After an unusually slow winter, we had high hopes that spring would bring a much needed upturn, but then Coronavirus hit. We were deadly worried that it would hit us badly, so we braced for the worst.
Around mid March, the workshop started to become busier. We thought it was just the good spring weather, which always has people dusting off their bikes, but when Boris announced the lockdown on 23rd March, the workshop started to get really busy.
Suddenly, people were working from home and enjoying the unexpected freedom of being able to pop out for a spin during their lunch break, instead of sitting in a gloomy office. Some were going out early in the morning before work as they no longer had a draining commute robbing hours from their day.
We thought it would be a brief flurry of interest, but instead things really exploded. Phone ringing non stop. We were operating behind closed doors on reduced staff, with a strict “one in, one out” rule to enable safe distancing in the shop. For the first time in over 35 years there was a queue outside the door!
Many were long-standing customers and friends bringing their bikes in for a service after a particularly long, dreary winter, but many were people we had never seen through the door before. People inspired by the fine weather and quiet roads to pull their old bike out of storage and bring it in for a tune-up.
First time cyclists too; mums and dads coming in with both young and teenaged children, worried that their kids were having too much screen time during lockdown and not coping well mentally with the isolation. For those who, like us, love the outdoors and the freedom of riding, nothing is more rewarding than competing against computer games and winning.
Every customer had a unique reason for taking to two wheels. Maybe they had planned a holiday or a birthday party, but the uncertainty over how long the lockdown would last, meant they had decided to use that budget to buy their first bike instead. Or it might be a London worker who no longer had to buy the exorbitant £480 monthly train ticket, and decided to treat themselves to a new bike instead.
Many are people living on their own and struggling with the isolation or just getting bored, after six weeks, with yet another quick walk around the block. Cycling will take them further, both physically and mentally, they can explore, get out of the urban streets and out into nature. And what better time and place to be a new cyclist than spring in the green fields in Kent, the Garden of England? So many of us can relate to having gone out on our bikes in a cloudy mood and come back clearheaded and lighthearted.
Many new cyclists say they hesitated to buy a bike before, as they felt the roads were too crowded, but now they feel much safer and are using the lockdown time to familiarise themselves with their new sport without the extra worry of having to share the road with impatient drivers.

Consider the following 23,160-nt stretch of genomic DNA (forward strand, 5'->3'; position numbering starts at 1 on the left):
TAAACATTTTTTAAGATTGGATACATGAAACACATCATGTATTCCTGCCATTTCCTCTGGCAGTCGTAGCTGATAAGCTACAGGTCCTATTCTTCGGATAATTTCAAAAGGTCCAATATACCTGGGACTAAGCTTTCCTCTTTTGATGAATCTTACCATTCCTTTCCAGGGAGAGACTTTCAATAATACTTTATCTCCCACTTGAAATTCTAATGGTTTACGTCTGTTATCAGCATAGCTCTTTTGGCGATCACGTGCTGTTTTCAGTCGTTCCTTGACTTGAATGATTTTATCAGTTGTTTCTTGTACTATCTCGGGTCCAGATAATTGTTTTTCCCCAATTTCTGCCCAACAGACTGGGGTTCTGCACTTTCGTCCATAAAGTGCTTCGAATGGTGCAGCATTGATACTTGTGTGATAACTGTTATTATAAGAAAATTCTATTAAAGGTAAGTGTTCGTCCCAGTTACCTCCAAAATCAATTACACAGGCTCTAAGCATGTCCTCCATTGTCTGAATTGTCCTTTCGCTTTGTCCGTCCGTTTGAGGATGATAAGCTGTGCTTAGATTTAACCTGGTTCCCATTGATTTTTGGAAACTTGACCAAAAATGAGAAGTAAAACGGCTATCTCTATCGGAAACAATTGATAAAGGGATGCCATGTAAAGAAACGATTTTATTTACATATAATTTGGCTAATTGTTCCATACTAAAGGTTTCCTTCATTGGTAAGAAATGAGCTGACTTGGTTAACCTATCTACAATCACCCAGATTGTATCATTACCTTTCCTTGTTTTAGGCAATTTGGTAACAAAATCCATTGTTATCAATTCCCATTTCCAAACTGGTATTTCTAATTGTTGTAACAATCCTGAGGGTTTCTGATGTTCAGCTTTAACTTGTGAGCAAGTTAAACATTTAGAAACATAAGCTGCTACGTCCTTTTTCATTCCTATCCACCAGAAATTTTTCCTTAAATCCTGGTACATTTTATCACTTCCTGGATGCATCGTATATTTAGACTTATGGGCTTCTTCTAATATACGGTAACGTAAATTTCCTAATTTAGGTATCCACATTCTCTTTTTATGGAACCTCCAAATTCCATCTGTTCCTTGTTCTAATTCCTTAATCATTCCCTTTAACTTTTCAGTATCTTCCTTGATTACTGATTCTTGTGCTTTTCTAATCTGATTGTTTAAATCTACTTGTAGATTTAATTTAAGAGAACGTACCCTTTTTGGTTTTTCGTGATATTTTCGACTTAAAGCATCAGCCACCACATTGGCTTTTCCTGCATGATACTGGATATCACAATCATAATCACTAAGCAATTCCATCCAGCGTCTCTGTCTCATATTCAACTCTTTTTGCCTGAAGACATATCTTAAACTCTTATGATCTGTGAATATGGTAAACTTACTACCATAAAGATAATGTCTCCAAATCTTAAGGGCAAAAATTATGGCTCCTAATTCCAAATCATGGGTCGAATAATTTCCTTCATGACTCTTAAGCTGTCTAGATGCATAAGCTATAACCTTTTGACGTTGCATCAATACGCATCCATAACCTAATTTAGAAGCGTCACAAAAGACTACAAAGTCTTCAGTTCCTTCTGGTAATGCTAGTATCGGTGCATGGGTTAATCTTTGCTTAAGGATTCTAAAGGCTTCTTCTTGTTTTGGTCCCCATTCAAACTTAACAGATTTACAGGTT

We have NHS and other key-workers coming in too. The hospital is only few miles from town, with a cycle-path all the way, and many who used to car share or take a bus have figured out that cycling is a good way to commute while still observing social distancing. Around £500 has bought them a light, efficient and reliable bike that will serve them well for years, and could even save them money in the long term.
Big surge also in MTB sales, with the mid-range bikes selling the most. The sweetspot around £800, where you get better components, brakes and suspensions, is the most sought-after and also increasingly difficult to reorder, with suppliers starting to run out of stock now, and delivery times starting to stretch into June. As we are a larger shop we are able to carry good stock but it would be ironic if, after a really tough time, we saw our ability to meet orders hampered as supply reduced. We are very thankful that our suppliers are doing their absolute best to fulfil our orders, with many working from home and homeschooling their kids, but still keeping the wheels turning (literally!).
Some mature customers are going down the route of an electric bicycle, reassured that with an e-bike they’ll manage the hills even if they are tired, which means that even the less-fit can enjoy the physical and mental health benefits of cycling.
We understand that we have been more fortunate than some during these hard times, and are pleased that we haven’t had to furlough any of our staff, and relieved to have been thrown an unexpected lifeline. But it’s about more than that, and as cycling enthusiasts ourselves we hope that this new boom will provide benefits for the wider community in the long-term, and see cycling as being essential in the post lockdown phase and beyond, to keep pollution levels down and fitness levels up.
And other cities in Europe such as Berlin, Milan and Brussels, are allocating extra bike lanes for cyclists to be safe, due to the surge of bikes on the roads, and the mayor of Paris has allocated a budget to sponsor €50 for every cyclist who wants to get his bike serviced, with the aim of reducing driving, especially over short distances. (https://www.bbc.co.uk/news/world-europe-52483684). Perhaps similar initiatives will be announced in the UK. We hope so.
And if you are in Tunbridge Wells, come and say “hi!” to our indefatigable team, who have been working tirelessly, day and night shifts, to keep us open and our customers rolling!
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